The wilderness of the American deep south is impenetrable. Literally and metaphorically.
Where the crawdads sing starts with a sweeping shot of North Carolina’s marshes as it follows a CGI stork up on high, over the thick foliage of the swamp. The romantic score adds an epic undertone, but close your eyes and all you hear is the continuing shrill of cicadas and the hoots of exotic birds.
The legwork for creating the atmosphere is half done just by filming a bald cypress on a foggy afternoon. You can feel the stuffy, muggy sweatiness before even a word is uttered. So it’s strange how this film failed to capitalise on the Southern Gothic flavour – surprising even to those familiar with the story.
Based on the renowned best-seller by Delia Owens, Where the crawdads sing is the kind of prestige novel built to conquer every suburban book club. It has everything – a lurid setting, romance, crime, a solid main protagonist, a sprinkle of white guilt, a twist at the end and the kind of safe social commentary that makes a reader feel superior.
The story is framed around the murder our protagonist Kya (Daisy Edgar-Jones) is accused of. She’s ostracised by the town for having lived in isolation since childhood when her father died and subsequently bullied by almost everyone around her.
They call her Marsh Girl and scoff at her appearance, and from the outset, it’s evident she’s not due a fair trial. There are some good souls around, namely the nice African-American couple who own the local shop, the kind-hearted lawyer who believes Kya should have a fair trial (David Strathairn), and Tate (Taylor John Smith), the friendly neighbour kid who grows up to become the generic American hunk and teaches Kya the ways of the world.
The idea of centring the narrative around the murder is a departure from the novel, but it makes sense for this medium. It keeps an eye on the prize and justifies each episodic chapter as another clue to the conclusion. What the director Olivia Newman and her writing partner Lucy Alibar understand is how the plot elements shape our sympathy for Kya without relying on any particular quirks from the character.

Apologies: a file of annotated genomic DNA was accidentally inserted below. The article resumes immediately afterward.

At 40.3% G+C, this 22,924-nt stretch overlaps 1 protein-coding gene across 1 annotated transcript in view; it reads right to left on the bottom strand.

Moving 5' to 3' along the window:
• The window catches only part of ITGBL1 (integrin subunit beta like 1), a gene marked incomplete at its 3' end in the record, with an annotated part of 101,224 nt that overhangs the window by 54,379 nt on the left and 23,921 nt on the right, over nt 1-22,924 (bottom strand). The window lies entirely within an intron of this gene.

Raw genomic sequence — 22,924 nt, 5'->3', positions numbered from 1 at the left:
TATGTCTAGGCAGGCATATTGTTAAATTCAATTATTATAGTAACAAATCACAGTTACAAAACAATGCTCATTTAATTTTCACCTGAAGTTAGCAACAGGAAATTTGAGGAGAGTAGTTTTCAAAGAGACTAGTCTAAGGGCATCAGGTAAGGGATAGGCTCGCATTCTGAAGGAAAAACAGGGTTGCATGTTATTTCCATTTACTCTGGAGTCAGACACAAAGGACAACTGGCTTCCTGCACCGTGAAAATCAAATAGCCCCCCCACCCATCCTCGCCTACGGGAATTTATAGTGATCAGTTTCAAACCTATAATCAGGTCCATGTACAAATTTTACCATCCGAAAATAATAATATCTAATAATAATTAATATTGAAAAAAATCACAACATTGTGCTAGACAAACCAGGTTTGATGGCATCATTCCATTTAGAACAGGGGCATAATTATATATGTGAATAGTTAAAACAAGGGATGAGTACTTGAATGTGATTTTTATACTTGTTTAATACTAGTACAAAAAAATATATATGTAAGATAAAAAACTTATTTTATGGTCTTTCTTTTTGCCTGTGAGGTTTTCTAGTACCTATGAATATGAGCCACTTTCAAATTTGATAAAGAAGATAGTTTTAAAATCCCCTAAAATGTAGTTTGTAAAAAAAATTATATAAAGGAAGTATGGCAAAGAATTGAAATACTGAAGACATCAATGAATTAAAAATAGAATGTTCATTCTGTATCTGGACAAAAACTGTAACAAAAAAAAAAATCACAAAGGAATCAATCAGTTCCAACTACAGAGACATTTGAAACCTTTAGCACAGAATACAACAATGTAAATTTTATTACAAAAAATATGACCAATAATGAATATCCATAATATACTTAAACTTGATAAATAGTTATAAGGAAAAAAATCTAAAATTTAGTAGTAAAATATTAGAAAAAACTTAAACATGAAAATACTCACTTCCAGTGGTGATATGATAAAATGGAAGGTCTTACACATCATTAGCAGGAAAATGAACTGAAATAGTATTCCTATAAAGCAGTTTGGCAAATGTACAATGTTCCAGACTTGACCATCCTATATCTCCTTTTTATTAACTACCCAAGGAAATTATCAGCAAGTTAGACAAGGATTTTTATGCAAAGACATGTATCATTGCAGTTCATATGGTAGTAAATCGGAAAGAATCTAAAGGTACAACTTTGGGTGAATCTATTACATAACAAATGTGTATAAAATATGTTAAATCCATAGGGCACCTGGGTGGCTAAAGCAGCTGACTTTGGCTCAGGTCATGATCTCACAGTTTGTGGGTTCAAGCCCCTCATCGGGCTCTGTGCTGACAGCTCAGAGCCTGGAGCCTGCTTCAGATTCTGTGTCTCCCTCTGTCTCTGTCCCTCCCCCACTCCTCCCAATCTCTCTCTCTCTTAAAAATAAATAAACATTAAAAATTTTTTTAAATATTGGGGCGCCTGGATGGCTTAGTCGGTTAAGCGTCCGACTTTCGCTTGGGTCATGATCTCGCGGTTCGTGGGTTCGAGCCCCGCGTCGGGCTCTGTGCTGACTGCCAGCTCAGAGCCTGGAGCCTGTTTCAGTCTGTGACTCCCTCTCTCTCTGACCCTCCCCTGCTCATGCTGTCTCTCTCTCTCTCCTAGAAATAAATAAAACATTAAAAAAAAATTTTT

The problem with this approach is that it removes the weight of the setting from the character’s personality and whitewashes it for the audience, out of concern that they might side with the bullies. Portraying and celebrating Kya’s differences shouldn’t require that much confidence, but the filmmakers come across as worried someone would miss the point.
The film’s Kya is clean and well presented, eloquent and ingenuous. Many may comment unfavourably on her appearance, but the reason for this isn’t evident – in the film she’s graceful and tidy as if her traumatic childhood had no impact on her psychological development. As if all those years in the company of birds and insects haven’t impaired her social skills.
Why is this film set in the marshes? The book’s second half turns into a tense crime procedural that contrasts with the tame Southern Gothic atmosphere of the first half. The film has none of that. Newman, too timid to alienate the audience with any iota of difference, shoots the scenes with the same flair as a Nicholas Sparks adaptation or a Hallmark channel production.
It’s a gross misuse of Alibar’s skills as a writer, whose brilliant Beasts of the Southern Wild I still consider a high standard of Southern fantasy-realism. That film’s colourful vitality was infused so profoundly into its setting that one couldn’t exist without the other. In Crawdads, nothing justifies the garish background. Even the actors don’t indulge us by speaking in the appropriate accent, with the exception of the always reliable David Strathairn.
Everything in this film is so safe, so secure, and so eager to please that it loses what made the original special in the first place. It’s not the generic procedural crime drama, the by-the-numbers romance, or even the borderline patronising elitism. It’s the atmosphere that makes the tale stand out. Take it out, and the crawdads don’t sing, they screech.